Celebrating the Canonization of Saint Kateri Tekakwitha

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Celebrating the Canonization of Saint Kateri Tekakwitha


Celebration Ceremony of Canonization

Sisters, associates, oblates, and friends gathered at the Kateri Tekakwitha Monastery Shrine last Sunday afternoon for a special prayer service celebrating the canonization of a new Saint.  The statue of Kateri Tekakwitha was donated in 1999 by +Mrs. Charlotte Renier who was +Sister Generosa Martin’s sister.  The gift was prompted by gratitude.  Mrs. Renier credited Kateri for saving her son Ellesworth Renier, who had gone missing during World War II.  Present at Sunday’s celebration were several members of the Renier family, including Mrs. Renier’s son, George, and his wife Patricia and her grandchildren, Colleen, Hugh, Mary, Judi, and their spouses.

Sending a Prayer

Kateri Tekakwitha was born in New York state 1656 to a Mohawk father and a Christian Algonquin mother who gave to her a sense of the living God.  She survived a smallpox epidemic, which left her orphaned, almost blind, and with a pockmarked face.  She was baptized at twenty years of age on Easter Sunday and, to escape persecution, she fled to Saint Francis Xavier Mission near Montreal. There she worked, faithful to the traditions of her people, although renouncing their religious convictions until her death at the age of twenty-four. Leading a simple life, Kateri remained faithful to her love for Jesus, to prayer and to daily Mass.  Her greatest wish was to know and to do what pleased God.  She lived a life radiant with faith and purity.  She is known as the “Lily of the Mohawks” because of her saintly conduct. She died on April 17, 1680 at Kahnawake, Quebec, Canada, and is buried there.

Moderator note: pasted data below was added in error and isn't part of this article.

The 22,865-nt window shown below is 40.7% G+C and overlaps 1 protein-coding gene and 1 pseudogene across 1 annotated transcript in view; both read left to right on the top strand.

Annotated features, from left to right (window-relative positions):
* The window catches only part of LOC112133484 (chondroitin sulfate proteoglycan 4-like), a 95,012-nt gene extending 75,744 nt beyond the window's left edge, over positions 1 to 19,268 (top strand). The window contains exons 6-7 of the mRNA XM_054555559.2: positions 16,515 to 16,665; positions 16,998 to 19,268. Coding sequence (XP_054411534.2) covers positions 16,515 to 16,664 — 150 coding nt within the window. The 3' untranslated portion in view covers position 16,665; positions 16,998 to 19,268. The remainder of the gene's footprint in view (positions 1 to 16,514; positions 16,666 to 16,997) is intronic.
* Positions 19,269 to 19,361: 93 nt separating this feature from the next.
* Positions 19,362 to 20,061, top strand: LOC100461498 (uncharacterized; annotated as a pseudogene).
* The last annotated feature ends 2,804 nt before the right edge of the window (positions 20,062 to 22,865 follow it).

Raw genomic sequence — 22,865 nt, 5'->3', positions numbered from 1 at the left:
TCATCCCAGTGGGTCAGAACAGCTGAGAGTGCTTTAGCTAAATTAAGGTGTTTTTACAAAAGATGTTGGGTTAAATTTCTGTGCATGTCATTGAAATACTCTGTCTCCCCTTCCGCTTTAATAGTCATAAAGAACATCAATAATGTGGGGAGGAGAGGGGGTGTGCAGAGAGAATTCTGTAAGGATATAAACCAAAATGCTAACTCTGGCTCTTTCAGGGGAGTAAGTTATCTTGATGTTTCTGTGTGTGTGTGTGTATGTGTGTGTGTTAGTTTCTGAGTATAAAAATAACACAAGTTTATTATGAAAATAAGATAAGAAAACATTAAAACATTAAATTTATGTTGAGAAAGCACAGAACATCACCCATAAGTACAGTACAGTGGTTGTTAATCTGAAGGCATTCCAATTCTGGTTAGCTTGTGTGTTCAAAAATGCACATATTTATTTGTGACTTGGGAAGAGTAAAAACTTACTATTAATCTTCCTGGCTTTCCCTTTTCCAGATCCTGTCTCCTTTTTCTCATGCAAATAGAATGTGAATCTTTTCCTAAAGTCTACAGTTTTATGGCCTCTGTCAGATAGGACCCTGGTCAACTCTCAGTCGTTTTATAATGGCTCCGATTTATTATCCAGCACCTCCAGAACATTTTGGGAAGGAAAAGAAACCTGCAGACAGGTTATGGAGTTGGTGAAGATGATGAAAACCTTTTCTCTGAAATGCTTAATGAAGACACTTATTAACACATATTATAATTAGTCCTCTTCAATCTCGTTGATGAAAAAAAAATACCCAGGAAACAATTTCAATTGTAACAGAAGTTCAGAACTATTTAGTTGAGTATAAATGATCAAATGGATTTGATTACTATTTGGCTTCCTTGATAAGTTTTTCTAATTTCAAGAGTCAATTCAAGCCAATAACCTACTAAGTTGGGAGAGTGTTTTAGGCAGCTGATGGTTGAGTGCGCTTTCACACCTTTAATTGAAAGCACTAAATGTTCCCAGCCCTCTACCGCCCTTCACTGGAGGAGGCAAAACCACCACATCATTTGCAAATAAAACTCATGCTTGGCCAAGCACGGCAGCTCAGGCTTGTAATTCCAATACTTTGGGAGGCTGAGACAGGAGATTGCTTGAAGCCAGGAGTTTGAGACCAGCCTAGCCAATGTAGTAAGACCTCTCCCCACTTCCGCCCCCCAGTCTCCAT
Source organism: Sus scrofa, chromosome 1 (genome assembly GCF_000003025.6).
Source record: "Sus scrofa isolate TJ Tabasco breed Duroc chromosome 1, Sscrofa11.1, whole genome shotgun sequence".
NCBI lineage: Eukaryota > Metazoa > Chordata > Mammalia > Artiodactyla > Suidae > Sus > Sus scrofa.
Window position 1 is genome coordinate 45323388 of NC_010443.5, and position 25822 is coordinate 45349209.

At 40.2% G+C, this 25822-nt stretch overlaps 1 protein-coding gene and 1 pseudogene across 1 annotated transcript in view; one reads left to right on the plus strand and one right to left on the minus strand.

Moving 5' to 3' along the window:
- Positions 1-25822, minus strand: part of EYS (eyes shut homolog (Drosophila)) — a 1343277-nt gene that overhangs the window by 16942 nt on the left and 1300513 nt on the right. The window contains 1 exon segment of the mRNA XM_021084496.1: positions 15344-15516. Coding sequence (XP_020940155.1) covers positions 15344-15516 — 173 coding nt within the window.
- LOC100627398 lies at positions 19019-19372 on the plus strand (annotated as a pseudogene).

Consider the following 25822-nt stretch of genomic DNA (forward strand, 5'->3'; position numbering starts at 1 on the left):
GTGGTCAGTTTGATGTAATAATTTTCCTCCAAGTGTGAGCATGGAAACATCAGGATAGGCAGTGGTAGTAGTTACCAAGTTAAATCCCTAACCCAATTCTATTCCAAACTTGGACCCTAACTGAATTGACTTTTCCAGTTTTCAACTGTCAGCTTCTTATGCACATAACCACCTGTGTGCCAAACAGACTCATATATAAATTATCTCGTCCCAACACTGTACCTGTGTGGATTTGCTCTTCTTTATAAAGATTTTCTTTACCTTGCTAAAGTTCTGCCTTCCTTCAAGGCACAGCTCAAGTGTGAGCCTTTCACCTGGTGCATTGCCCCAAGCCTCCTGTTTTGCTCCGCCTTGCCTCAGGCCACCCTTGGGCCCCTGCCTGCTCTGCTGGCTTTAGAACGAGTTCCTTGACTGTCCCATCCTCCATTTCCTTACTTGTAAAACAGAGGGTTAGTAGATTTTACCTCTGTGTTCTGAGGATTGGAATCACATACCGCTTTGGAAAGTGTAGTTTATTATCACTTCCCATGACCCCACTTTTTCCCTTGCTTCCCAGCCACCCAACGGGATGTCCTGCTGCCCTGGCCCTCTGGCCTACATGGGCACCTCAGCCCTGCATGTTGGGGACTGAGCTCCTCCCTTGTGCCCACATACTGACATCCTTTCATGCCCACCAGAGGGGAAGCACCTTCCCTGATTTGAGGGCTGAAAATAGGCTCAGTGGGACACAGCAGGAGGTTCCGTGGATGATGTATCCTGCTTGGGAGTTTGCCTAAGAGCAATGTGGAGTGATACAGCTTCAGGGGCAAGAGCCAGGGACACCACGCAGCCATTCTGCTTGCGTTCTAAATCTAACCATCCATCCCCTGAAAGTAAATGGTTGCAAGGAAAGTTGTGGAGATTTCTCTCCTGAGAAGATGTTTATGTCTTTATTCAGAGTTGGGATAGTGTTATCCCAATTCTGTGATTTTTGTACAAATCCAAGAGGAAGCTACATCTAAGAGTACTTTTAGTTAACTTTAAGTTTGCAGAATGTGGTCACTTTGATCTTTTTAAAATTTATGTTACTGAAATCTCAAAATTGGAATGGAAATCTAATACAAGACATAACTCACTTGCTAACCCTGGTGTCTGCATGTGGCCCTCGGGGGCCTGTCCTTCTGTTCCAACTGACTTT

Kateri was declared Venerable by Pope Pius XII on January 3, 1943.  She was beatified by Pope John Paul II on June 22, 1980, and canonized by Pope Benedict XVI on October 21, 2012.  She is the fourth North American Native American to be venerated and the first North American Native American woman to be canonized.

Photos by Sister Paule Pierre Barbeau

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